Thefts of materials ranging from electricity cables to metal from railway lines, war memorials, road signs, children’s playground equipment and church roofs are costing the country as much as 770 million a year, said the Local Government Association (LGA).
But following the October 2013 introduction of the Scrap Metal Dealers Act, which requires dealers to hold a licence to trade and gave councils new powers to deal with rogue operations, numbers of metal thefts fell from almost 60,000 a year to 40,680 in 2013/14.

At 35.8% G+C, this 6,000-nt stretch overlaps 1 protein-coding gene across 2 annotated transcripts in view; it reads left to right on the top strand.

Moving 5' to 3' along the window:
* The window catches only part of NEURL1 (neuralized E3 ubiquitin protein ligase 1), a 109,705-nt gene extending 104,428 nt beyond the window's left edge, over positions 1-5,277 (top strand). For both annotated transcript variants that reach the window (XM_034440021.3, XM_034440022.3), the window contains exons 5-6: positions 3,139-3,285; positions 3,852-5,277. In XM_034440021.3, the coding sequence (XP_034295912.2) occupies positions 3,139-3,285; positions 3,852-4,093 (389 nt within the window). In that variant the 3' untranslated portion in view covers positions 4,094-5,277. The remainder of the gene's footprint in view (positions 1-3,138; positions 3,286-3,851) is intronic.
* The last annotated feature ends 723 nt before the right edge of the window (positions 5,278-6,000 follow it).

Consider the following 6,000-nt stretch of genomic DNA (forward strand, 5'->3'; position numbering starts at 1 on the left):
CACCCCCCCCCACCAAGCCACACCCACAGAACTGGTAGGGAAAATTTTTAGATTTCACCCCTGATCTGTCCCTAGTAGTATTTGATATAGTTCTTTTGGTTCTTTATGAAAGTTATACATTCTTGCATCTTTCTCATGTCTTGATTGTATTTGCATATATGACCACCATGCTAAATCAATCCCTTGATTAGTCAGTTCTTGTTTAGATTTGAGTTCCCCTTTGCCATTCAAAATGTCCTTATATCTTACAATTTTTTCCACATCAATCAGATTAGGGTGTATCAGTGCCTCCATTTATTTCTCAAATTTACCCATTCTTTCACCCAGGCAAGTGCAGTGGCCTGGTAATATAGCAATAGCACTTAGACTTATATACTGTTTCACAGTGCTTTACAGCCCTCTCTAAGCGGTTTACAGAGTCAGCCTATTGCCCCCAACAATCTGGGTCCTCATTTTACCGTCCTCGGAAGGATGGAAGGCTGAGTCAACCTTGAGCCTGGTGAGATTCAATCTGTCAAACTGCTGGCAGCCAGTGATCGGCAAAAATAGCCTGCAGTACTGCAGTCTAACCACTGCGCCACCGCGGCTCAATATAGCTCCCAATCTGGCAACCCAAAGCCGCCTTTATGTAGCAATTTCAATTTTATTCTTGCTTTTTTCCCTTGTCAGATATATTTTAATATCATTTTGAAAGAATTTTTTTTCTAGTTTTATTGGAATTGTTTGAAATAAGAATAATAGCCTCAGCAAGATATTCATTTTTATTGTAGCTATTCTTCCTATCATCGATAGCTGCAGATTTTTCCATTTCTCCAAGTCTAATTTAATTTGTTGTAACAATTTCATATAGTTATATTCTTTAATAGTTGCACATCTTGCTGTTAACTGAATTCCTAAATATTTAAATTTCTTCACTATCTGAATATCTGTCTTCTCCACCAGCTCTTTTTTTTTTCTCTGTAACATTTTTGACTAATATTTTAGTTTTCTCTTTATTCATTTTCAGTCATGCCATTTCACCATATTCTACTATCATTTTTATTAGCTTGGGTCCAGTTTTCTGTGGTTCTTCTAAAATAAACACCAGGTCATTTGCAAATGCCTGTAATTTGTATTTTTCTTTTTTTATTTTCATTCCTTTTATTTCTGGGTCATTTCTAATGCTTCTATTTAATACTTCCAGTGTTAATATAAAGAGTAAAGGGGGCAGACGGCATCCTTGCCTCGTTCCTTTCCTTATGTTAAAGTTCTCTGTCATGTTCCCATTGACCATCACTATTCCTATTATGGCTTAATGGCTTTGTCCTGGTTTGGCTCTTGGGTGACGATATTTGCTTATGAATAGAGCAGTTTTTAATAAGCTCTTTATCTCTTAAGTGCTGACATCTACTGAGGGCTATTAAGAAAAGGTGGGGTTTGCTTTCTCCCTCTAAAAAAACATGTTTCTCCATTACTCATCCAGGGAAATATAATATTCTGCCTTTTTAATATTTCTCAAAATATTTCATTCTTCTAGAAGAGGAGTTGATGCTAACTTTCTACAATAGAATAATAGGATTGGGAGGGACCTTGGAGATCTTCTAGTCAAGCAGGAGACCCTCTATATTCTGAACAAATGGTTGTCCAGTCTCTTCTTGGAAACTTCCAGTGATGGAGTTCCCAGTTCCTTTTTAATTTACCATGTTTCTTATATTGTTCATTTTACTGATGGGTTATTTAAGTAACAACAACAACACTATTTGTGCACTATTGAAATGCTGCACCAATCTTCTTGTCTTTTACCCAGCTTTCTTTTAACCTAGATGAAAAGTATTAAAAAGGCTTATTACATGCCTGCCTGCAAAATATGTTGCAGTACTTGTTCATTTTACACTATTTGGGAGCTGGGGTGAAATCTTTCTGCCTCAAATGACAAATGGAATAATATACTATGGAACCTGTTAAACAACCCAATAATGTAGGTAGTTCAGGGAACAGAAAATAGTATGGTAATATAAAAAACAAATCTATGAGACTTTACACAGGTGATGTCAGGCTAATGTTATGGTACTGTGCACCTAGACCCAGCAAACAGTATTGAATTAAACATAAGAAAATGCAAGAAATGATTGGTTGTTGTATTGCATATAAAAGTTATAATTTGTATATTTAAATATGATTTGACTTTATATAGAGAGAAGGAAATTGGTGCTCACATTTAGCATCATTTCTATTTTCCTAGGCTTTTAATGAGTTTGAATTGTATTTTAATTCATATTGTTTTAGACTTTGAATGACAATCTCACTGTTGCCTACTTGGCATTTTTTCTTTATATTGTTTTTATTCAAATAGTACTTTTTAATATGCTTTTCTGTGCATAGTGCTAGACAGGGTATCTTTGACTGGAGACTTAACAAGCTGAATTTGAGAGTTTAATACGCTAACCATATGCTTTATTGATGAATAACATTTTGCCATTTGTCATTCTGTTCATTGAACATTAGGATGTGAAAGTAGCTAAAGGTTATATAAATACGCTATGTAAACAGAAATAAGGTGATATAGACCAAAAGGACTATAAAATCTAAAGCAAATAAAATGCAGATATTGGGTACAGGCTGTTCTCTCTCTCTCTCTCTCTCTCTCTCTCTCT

Some 8,000 licences have been issued since the Act came into force in England and Wales.
The change in law came after the Daily Express launched its successful Shop The Vile Vandals crusade to stop the theft of metals from memorials to Britain’s fallen war heroes.
The first closure notice on a dealer trading without a licence was served last month in Milton Keynes, while an unlicensed dealer in Lichfield was ordered to pay costs and fines totalling 1,961 after pleading guilty to illegally trading.
The South East region saw the biggest fall in metal thefts (46%), followed by London (44%) and the North West (40%).
Ann Lucas, chairwoman of the LGA’s Safer and Stronger Communities Board, said: “Such a significant drop in metal thefts is excellent news for communities who have suffered from the chaos, disruption and heartache caused by unscrupulous metal thieves.”